Warmer climates are leading to a surge in infectious diseases in Bangladesh as children and elderly people living in cities are the most vulnerable group to it, says a World Bank report.
The research titled "Climate Afflictions Report" also finds a link between the shifting climatic conditions and the increase in respiratory, waterborne, and mental health issues.
With further climate changes predicted, more physical and mental health issues are likely to emerge, noted the report that was launched on Thursday at an online programme.
Shedding light on Bangladesh's vulnerability to changing climate conditions, Mercy Tembon, World Bank country director for Bangladesh and Bhutan, said, "With more evidence showing a pronounced impact of climate change on physical and mental health, Bangladesh needs to build on its success in adaptations to ensure a stronger health system that averts outbreaks of emerging climate-sensitive diseases."
Over the past 44 years, Bangladesh experienced a 0.5 degrees Celsius temperature rise as the summers are getting hotter and longer. Meanwhile, winters have turned shorter and warmer while the monsoons are being extended from February to October.
With the changed climate patterns, the country's distinct seasonal variations are becoming blurred. By 2050, the country's temperatures are predicted to rise by 1.4 degrees Celsius.
While location, age and wealth status of people influence the spread of infectious diseases, the study found that the likelihood of contracting an infectious disease is about 20 percentage points lower in the dry season compared to monsoon, states the report.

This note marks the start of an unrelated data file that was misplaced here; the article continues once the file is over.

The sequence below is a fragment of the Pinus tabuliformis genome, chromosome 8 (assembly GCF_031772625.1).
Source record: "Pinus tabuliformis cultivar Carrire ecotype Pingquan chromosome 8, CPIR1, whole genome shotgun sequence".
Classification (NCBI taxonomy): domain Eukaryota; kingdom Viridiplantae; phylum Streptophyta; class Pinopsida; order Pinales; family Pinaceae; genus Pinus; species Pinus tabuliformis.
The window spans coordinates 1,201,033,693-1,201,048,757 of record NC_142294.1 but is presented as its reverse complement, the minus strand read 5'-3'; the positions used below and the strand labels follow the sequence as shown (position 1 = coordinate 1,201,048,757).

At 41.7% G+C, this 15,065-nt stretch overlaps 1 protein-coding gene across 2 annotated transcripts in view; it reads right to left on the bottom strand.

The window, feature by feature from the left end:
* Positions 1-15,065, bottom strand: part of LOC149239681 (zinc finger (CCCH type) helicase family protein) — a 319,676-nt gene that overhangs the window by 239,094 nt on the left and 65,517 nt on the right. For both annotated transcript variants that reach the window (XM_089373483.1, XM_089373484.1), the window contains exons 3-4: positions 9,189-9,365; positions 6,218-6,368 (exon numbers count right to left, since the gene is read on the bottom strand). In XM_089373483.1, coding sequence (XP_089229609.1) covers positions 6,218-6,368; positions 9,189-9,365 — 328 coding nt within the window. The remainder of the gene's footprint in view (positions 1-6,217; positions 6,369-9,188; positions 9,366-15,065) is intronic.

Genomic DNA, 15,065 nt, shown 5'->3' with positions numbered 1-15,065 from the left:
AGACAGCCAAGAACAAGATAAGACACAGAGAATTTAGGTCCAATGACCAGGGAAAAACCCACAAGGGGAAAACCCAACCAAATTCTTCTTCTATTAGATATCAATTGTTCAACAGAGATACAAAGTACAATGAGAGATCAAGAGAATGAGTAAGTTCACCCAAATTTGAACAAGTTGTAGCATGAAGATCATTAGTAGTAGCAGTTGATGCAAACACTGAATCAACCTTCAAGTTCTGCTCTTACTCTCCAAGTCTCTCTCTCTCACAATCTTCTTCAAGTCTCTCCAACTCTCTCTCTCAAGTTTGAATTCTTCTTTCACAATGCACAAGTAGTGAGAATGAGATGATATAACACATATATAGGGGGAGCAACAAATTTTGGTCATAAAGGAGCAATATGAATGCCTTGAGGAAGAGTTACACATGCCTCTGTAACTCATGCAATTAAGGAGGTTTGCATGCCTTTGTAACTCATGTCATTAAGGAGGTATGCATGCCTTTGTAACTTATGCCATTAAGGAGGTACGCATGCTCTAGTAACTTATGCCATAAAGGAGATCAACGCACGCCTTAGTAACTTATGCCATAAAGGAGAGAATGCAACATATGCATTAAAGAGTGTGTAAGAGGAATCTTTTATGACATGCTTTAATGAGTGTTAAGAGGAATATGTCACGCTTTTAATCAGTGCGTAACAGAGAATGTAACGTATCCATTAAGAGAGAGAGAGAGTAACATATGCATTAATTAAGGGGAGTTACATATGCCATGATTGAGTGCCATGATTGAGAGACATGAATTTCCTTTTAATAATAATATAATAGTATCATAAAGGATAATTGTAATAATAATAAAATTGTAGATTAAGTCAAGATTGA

Respiratory illness rises with the increase in temperature and humidity. For a 1 degree Celsius rise in temperature, people are more likely to suffer from respiratory illnesses by 5.7 percentage points; for a 1% increase in humidity, the chances of catching a respiratory infection rise by 1.5 percentage points, according to the report.
The research said erratic weather conditions played a key role in the 2019 dengue outbreak in Dhaka city, while 77% of the country's total dengue-related deaths took place. In that year, Dhaka recorded more than three times rainfall than the average in February followed by high temperature and humidity between March and July.
According to the research findings, urban areas and cities are more prone to vector-borne diseases and respiratory illnesses.
Mental health gets affected too
The changed weather patterns also affect mental health, says the report.
It said more people suffer from depression during winter while the level of anxiety disorders increases with temperature and humidity. Besides, women are at higher risk of depression than men, while men are more susceptible to anxiety.
"By recording accurate weather data at local levels and linking it with health data, it will be possible to predict potential outbreaks of diseases and establish a climate-based dengue early warning system," said Iffat Mahmud, World Bank senior operations officer and co-author of the report.
The report further suggests that Bangladesh can handle outbreaks of infectious and other climate-sensitive diseases better by strengthening its health systems.
Saber Hossain Chowdhury, member of the parliament and chairman of the Parliamentary Standing Committee on Ministry of Environment, Forest and Climate Change, and Professor Saleemul Huq, director of the International Centre for Climate Change and Development and chair of the Expert Advisory Group for the Climate Vulnerable Forum also spoke at the event.